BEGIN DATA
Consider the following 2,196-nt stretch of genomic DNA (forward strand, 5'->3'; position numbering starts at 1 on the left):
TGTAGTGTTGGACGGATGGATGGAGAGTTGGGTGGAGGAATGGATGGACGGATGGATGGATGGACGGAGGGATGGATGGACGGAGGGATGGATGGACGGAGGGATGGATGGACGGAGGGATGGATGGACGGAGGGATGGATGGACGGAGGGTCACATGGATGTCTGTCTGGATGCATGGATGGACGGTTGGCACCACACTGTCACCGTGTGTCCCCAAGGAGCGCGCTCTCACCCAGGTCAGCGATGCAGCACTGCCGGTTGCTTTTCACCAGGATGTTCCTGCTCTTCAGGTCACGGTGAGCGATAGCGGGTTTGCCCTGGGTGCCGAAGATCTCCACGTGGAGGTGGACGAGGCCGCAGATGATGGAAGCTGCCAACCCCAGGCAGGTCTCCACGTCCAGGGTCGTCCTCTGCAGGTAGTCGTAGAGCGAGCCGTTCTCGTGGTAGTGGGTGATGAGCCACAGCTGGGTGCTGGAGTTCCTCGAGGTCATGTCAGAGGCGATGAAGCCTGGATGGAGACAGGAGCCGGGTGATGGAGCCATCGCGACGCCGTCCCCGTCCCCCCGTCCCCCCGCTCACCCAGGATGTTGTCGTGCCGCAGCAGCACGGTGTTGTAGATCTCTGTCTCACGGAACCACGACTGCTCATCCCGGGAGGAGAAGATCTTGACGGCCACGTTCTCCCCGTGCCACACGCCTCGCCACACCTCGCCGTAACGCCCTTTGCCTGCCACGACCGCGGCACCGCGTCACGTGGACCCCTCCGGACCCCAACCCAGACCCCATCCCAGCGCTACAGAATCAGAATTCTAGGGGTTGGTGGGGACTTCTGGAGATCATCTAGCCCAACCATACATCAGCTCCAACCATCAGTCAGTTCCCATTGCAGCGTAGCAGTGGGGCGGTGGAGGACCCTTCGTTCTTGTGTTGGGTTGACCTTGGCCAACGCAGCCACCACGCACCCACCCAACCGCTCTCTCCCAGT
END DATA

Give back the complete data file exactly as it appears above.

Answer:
Consider the following 2,196-nt stretch of genomic DNA (forward strand, 5'->3'; position numbering starts at 1 on the left):
TGTAGTGTTGGACGGATGGATGGAGAGTTGGGTGGAGGAATGGATGGACGGATGGATGGATGGACGGAGGGATGGATGGACGGAGGGATGGATGGACGGAGGGATGGATGGACGGAGGGATGGATGGACGGAGGGATGGATGGACGGAGGGTCACATGGATGTCTGTCTGGATGCATGGATGGACGGTTGGCACCACACTGTCACCGTGTGTCCCCAAGGAGCGCGCTCTCACCCAGGTCAGCGATGCAGCACTGCCGGTTGCTTTTCACCAGGATGTTCCTGCTCTTCAGGTCACGGTGAGCGATAGCGGGTTTGCCCTGGGTGCCGAAGATCTCCACGTGGAGGTGGACGAGGCCGCAGATGATGGAAGCTGCCAACCCCAGGCAGGTCTCCACGTCCAGGGTCGTCCTCTGCAGGTAGTCGTAGAGCGAGCCGTTCTCGTGGTAGTGGGTGATGAGCCACAGCTGGGTGCTGGAGTTCCTCGAGGTCATGTCAGAGGCGATGAAGCCTGGATGGAGACAGGAGCCGGGTGATGGAGCCATCGCGACGCCGTCCCCGTCCCCCCGTCCCCCCGCTCACCCAGGATGTTGTCGTGCCGCAGCAGCACGGTGTTGTAGATCTCTGTCTCACGGAACCACGACTGCTCATCCCGGGAGGAGAAGATCTTGACGGCCACGTTCTCCCCGTGCCACACGCCTCGCCACACCTCGCCGTAACGCCCTTTGCCTGCCACGACCGCGGCACCGCGTCACGTGGACCCCTCCGGACCCCAACCCAGACCCCATCCCAGCGCTACAGAATCAGAATTCTAGGGGTTGGTGGGGACTTCTGGAGATCATCTAGCCCAACCATACATCAGCTCCAACCATCAGTCAGTTCCCATTGCAGCGTAGCAGTGGGGCGGTGGAGGACCCTTCGTTCTTGTGTTGGGTTGACCTTGGCCAACGCAGCCACCACGCACCCACCCAACCGCTCTCTCCCAGT